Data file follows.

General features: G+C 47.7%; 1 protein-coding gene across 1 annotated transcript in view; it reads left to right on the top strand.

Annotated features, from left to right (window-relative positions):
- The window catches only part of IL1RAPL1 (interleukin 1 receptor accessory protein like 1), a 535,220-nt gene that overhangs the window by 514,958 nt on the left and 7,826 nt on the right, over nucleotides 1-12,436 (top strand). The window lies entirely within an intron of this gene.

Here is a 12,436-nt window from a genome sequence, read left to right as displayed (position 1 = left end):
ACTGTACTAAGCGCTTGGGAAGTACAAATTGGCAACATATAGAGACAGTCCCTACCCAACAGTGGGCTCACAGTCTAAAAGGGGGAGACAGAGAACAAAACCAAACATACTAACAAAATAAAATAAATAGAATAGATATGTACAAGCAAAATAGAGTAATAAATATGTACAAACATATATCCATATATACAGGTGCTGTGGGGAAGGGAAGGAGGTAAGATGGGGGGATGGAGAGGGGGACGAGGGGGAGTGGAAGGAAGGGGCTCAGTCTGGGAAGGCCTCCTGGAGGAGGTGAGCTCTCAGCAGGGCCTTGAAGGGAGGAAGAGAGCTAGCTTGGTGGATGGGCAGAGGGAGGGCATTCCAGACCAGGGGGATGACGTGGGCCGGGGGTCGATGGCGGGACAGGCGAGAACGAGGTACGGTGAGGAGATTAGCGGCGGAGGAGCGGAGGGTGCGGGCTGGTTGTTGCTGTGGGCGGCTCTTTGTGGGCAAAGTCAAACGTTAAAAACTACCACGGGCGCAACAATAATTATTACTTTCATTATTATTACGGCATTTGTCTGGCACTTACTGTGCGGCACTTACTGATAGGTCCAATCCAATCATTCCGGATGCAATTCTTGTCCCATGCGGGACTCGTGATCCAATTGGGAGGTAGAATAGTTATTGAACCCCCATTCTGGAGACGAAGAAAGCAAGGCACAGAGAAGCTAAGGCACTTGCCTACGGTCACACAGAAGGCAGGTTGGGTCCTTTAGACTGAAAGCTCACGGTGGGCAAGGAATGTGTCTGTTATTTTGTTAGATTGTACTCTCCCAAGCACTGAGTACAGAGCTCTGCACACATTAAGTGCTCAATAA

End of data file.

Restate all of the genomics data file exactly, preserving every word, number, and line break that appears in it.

General features: G+C 47.7%; 1 protein-coding gene across 1 annotated transcript in view; it reads left to right on the top strand.

Annotated features, from left to right (window-relative positions):
- The window catches only part of IL1RAPL1 (interleukin 1 receptor accessory protein like 1), a 535,220-nt gene that overhangs the window by 514,958 nt on the left and 7,826 nt on the right, over nucleotides 1-12,436 (top strand). The window lies entirely within an intron of this gene.

Here is a 12,436-nt window from a genome sequence, read left to right as displayed (position 1 = left end):
ACTGTACTAAGCGCTTGGGAAGTACAAATTGGCAACATATAGAGACAGTCCCTACCCAACAGTGGGCTCACAGTCTAAAAGGGGGAGACAGAGAACAAAACCAAACATACTAACAAAATAAAATAAATAGAATAGATATGTACAAGCAAAATAGAGTAATAAATATGTACAAACATATATCCATATATACAGGTGCTGTGGGGAAGGGAAGGAGGTAAGATGGGGGGATGGAGAGGGGGACGAGGGGGAGTGGAAGGAAGGGGCTCAGTCTGGGAAGGCCTCCTGGAGGAGGTGAGCTCTCAGCAGGGCCTTGAAGGGAGGAAGAGAGCTAGCTTGGTGGATGGGCAGAGGGAGGGCATTCCAGACCAGGGGGATGACGTGGGCCGGGGGTCGATGGCGGGACAGGCGAGAACGAGGTACGGTGAGGAGATTAGCGGCGGAGGAGCGGAGGGTGCGGGCTGGTTGTTGCTGTGGGCGGCTCTTTGTGGGCAAAGTCAAACGTTAAAAACTACCACGGGCGCAACAATAATTATTACTTTCATTATTATTACGGCATTTGTCTGGCACTTACTGTGCGGCACTTACTGATAGGTCCAATCCAATCATTCCGGATGCAATTCTTGTCCCATGCGGGACTCGTGATCCAATTGGGAGGTAGAATAGTTATTGAACCCCCATTCTGGAGACGAAGAAAGCAAGGCACAGAGAAGCTAAGGCACTTGCCTACGGTCACACAGAAGGCAGGTTGGGTCCTTTAGACTGAAAGCTCACGGTGGGCAAGGAATGTGTCTGTTATTTTGTTAGATTGTACTCTCCCAAGCACTGAGTACAGAGCTCTGCACACATTAAGTGCTCAATAA